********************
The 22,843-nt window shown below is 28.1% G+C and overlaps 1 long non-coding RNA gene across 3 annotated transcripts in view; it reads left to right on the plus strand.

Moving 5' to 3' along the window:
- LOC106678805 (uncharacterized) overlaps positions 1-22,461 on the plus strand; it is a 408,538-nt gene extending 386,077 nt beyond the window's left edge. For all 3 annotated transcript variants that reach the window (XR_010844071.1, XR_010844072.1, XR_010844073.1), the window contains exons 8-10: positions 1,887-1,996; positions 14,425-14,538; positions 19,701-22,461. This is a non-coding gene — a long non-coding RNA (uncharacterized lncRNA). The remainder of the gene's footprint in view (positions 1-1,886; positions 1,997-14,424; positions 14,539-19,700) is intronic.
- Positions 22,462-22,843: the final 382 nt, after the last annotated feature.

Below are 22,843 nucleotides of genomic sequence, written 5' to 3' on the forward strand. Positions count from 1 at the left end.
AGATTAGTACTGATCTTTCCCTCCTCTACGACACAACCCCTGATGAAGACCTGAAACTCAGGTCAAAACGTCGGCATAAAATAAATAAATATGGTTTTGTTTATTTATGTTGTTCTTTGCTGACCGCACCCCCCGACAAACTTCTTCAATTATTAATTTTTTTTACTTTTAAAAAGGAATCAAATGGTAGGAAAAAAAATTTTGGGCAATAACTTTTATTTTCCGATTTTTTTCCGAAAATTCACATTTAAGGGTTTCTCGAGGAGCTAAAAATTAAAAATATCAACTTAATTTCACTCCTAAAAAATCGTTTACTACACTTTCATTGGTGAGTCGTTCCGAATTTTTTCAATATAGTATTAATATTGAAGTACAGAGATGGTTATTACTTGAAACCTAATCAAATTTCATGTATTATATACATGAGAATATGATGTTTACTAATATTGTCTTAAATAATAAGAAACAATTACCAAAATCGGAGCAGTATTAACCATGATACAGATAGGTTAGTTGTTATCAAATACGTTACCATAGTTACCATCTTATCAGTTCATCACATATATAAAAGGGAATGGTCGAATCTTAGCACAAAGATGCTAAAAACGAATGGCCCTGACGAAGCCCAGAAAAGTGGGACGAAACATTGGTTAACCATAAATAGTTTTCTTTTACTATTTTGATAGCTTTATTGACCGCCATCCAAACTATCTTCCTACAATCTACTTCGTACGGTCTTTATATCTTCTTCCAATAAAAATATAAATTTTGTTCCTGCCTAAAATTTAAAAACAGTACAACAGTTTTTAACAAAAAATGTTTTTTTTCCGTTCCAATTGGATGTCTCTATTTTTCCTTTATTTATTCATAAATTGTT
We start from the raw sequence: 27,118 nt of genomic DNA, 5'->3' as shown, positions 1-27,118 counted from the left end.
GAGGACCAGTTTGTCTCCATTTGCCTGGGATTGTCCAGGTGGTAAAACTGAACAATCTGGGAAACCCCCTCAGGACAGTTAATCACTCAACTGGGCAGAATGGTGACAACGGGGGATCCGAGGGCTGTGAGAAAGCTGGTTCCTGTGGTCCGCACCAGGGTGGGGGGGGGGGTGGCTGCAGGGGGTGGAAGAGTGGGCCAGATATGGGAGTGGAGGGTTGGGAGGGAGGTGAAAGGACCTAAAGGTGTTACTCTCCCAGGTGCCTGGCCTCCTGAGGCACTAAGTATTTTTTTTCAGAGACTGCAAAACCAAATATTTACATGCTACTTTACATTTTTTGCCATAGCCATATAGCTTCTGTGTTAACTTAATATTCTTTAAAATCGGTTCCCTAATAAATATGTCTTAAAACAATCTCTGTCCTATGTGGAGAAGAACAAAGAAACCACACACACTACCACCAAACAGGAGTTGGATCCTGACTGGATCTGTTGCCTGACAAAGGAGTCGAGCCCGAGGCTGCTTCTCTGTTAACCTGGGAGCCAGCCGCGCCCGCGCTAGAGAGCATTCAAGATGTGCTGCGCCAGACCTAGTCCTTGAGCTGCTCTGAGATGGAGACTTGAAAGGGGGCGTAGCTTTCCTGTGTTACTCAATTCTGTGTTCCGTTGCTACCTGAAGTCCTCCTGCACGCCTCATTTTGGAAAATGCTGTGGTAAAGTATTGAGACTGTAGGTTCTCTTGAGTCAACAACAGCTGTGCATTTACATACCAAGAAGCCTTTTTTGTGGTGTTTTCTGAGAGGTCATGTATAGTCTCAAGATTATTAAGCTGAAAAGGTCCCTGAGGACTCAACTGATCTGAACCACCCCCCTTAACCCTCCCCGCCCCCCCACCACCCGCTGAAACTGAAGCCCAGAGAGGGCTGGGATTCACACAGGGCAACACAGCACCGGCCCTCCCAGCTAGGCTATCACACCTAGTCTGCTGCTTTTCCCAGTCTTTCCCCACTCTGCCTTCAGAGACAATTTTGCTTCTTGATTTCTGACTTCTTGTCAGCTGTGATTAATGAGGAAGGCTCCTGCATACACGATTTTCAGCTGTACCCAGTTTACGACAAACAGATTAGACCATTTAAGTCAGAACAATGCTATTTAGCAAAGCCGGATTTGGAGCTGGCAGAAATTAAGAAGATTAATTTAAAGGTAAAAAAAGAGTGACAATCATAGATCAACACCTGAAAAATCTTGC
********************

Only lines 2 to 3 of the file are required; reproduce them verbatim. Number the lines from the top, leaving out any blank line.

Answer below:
Moving 5' to 3' along the window:
- LOC106678805 (uncharacterized) overlaps positions 1-22,461 on the plus strand; it is a 408,538-nt gene extending 386,077 nt beyond the window's left edge. For all 3 annotated transcript variants that reach the window (XR_010844071.1, XR_010844072.1, XR_010844073.1), the window contains exons 8-10: positions 1,887-1,996; positions 14,425-14,538; positions 19,701-22,461. This is a non-coding gene — a long non-coding RNA (uncharacterized lncRNA). The remainder of the gene's footprint in view (positions 1-1,886; positions 1,997-14,424; positions 14,539-19,700) is intronic.